To Walk Under Palm Trees

The Germans in Samoa: Snapshots from Albums



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This photo taken at Narrowneck (then known as ‘Narrow Neck’) in 1919 highlights friendships formed and friendships forming. Miss Mary Kramer-Walter (standing) and Christine Kruse Bartel (sitting left) had formed an enduring friendship when apparently at secondary school together (possibly at a Catholic boarding school in Rotorua). Mary was from Paengaroa, in the Bay of Plenty, NZ, and appears to have been living in Auckland at this time. During her visits to Narrowneck Camp to see the Bartels she met internee Karl Bunge (at back in middle) and a friendship developed which led to marriage in 1921.

Other people in this photo are: Mr Rudolf Berking (left at back), Max Bartel (right at back), Mr Gustav Kronfeld (sitting), Mrs Florrie Greig (visitor, on right).

Another internee Mr Wilhelm Hagedorn also met his future wife, Alice Borgolte, when she accompanied her parents on visits to the camp (see next image).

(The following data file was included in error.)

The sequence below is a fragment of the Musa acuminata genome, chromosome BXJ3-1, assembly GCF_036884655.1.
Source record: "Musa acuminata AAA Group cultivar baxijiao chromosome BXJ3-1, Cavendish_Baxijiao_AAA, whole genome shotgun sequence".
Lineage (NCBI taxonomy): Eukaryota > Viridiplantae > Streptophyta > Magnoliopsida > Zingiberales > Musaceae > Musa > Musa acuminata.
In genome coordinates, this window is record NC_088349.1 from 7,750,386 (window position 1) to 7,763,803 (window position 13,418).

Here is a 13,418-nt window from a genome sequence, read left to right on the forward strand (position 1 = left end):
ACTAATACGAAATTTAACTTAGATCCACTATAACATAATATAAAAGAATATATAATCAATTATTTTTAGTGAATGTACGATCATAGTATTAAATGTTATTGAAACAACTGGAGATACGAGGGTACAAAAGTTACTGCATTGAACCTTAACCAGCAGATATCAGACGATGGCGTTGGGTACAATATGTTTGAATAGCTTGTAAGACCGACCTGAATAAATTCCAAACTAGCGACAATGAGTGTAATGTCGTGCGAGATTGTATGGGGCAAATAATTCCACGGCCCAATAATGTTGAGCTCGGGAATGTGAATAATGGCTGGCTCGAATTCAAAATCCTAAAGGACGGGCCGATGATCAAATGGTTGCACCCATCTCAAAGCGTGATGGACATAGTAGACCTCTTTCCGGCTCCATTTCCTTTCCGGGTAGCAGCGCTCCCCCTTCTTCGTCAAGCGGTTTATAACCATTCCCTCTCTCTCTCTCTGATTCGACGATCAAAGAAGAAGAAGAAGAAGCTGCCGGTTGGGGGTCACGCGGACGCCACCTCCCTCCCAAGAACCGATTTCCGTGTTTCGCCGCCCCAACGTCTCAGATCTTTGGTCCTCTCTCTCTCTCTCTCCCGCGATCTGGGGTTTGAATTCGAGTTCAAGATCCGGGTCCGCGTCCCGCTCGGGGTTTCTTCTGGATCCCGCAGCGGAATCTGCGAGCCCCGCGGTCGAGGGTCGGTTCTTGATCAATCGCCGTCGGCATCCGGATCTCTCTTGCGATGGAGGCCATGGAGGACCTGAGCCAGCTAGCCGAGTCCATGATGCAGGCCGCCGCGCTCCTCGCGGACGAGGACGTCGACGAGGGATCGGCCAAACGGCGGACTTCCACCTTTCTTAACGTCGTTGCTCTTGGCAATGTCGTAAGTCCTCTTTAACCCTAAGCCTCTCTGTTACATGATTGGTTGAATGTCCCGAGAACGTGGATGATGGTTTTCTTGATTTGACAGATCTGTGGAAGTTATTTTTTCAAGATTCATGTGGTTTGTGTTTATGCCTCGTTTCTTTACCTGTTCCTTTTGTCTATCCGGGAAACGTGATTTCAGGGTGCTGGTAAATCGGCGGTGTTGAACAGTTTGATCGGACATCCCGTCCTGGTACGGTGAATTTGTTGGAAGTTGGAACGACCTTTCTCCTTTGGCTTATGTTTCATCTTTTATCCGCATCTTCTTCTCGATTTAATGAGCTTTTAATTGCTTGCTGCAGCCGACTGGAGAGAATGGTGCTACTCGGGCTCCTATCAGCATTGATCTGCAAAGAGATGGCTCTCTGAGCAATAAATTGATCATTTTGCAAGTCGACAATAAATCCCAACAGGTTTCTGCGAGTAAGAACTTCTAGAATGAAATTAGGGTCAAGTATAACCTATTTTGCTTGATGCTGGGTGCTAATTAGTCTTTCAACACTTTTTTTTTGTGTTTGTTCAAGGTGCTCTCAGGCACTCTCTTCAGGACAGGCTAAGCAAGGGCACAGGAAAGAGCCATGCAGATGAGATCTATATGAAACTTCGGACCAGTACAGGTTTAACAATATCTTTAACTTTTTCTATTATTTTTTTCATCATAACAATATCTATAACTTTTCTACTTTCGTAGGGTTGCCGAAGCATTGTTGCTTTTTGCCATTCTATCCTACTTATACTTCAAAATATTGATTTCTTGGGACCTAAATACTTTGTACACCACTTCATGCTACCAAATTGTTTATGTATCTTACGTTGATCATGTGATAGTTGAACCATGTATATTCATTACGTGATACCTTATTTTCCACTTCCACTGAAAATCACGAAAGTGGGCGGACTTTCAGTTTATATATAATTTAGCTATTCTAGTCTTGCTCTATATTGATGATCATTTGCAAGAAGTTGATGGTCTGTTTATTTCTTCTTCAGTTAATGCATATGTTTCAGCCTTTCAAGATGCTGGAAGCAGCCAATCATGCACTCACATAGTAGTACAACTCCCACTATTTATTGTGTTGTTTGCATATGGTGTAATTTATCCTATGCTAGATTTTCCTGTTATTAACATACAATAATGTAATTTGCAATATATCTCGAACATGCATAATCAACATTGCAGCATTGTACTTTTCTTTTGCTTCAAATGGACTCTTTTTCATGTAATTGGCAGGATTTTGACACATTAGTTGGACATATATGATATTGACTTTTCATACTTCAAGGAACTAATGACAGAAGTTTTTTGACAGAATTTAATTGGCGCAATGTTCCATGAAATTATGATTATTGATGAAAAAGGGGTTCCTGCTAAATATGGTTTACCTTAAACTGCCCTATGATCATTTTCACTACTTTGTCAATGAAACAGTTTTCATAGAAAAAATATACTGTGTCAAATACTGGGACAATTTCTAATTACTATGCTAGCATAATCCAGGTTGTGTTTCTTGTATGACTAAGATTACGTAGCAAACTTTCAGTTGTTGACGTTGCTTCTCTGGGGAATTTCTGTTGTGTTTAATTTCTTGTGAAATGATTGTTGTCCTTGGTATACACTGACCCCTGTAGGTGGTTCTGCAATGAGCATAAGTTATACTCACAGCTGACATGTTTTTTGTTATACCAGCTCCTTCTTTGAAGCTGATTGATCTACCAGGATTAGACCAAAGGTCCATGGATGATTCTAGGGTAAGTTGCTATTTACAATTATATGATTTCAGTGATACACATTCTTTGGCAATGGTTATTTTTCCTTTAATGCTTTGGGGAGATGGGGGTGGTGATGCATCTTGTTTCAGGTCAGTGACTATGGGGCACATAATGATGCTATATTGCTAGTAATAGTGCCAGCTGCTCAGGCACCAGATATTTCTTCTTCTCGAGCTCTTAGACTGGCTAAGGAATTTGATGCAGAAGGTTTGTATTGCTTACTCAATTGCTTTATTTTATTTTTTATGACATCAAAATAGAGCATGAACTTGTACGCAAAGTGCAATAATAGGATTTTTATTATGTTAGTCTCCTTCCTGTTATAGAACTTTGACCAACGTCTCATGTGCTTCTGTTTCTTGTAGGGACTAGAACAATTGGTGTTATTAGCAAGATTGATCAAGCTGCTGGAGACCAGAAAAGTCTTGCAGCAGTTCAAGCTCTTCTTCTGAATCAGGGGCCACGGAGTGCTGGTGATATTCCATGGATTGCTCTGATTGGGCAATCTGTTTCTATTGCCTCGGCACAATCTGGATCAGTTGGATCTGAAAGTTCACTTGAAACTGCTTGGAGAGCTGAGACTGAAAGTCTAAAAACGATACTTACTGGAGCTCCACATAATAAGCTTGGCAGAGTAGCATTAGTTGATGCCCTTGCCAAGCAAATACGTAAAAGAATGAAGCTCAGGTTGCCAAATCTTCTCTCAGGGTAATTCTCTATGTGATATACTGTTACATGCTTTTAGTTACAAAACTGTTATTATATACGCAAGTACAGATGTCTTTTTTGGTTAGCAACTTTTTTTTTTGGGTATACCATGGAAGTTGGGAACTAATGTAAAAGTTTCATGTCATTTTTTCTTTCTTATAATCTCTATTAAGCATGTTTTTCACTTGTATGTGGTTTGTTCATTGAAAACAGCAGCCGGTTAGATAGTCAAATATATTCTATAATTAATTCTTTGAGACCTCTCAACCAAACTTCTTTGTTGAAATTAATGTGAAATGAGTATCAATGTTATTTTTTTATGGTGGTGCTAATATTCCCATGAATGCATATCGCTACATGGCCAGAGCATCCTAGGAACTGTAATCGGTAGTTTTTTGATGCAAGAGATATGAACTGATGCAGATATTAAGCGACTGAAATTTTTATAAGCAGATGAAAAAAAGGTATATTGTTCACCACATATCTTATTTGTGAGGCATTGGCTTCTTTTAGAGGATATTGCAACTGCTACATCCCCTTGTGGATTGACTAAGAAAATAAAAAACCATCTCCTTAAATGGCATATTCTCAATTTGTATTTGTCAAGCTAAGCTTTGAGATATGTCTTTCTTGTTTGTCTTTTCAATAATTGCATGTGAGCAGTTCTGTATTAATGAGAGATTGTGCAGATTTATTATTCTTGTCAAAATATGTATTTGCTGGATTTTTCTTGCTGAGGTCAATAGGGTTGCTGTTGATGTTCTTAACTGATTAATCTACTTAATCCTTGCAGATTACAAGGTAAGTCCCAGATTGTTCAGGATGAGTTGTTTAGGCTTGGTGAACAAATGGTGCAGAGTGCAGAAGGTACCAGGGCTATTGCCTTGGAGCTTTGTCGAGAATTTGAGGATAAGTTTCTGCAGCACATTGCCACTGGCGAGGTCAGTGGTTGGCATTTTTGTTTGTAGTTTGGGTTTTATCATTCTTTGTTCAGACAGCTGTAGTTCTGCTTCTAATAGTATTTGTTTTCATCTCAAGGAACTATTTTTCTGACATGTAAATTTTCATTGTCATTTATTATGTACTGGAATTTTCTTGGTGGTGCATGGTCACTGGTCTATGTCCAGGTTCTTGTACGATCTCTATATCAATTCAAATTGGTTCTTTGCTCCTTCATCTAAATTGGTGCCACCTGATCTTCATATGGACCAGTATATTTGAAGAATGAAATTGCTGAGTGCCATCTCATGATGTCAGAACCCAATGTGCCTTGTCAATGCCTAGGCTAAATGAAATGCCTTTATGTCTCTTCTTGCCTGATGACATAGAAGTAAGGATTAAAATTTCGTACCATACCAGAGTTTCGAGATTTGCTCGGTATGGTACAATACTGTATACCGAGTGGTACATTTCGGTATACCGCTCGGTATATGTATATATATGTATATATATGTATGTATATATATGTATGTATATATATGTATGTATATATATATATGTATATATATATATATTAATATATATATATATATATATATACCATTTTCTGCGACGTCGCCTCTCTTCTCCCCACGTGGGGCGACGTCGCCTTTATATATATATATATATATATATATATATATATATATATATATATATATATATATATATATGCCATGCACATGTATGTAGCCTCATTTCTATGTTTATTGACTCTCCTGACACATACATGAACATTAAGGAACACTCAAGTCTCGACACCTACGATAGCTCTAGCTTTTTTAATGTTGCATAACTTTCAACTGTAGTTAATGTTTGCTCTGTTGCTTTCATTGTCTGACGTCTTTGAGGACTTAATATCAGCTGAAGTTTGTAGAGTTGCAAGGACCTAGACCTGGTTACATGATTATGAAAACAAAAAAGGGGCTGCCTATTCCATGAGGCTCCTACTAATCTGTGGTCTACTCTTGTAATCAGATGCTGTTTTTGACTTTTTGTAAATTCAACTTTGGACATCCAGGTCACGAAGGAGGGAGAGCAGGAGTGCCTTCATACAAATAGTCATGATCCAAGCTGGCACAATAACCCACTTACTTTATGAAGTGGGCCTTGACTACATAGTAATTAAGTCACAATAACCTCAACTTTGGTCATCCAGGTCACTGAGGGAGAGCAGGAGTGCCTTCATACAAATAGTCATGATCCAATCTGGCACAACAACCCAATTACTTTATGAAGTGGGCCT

Credit: Bunge Family Collection, photographer Reinhold Hofmann.

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  1. Christine Liava'a says:

    Mary Kramer Walter was the NZ born (1896) daughter of Carlos Kramer -Walter born in Brazil, and his second wife Camilla Mary Emma Smith- half American, half Samoan. They had 4 sons, Christian (1884),Francis (1886), William (1888) and Amandus (1892) all born in Tonga. The family came to NZ in 1895 and settled in Paengaroa.
    Christian and Francis were included in the NZ Aliens List in 1917, and William, a master baker from Ohura enlisted in the NZEF as no 79299 in WW1 and 801254 in WW2

  2. Tim Kronfeld says:

    Gustav Kronfeld, at that stage had been interned for 4 years. My fathers account was that having been resident since 1890 and had a British passport which he refused to hand over; delayed his return home until 1920. His quite substantial business had been ‘appropriated’ and the family by all accounts suffered accordingly (as most did);the times(WW1) took there toll. He died in 1925, his spirit crushed

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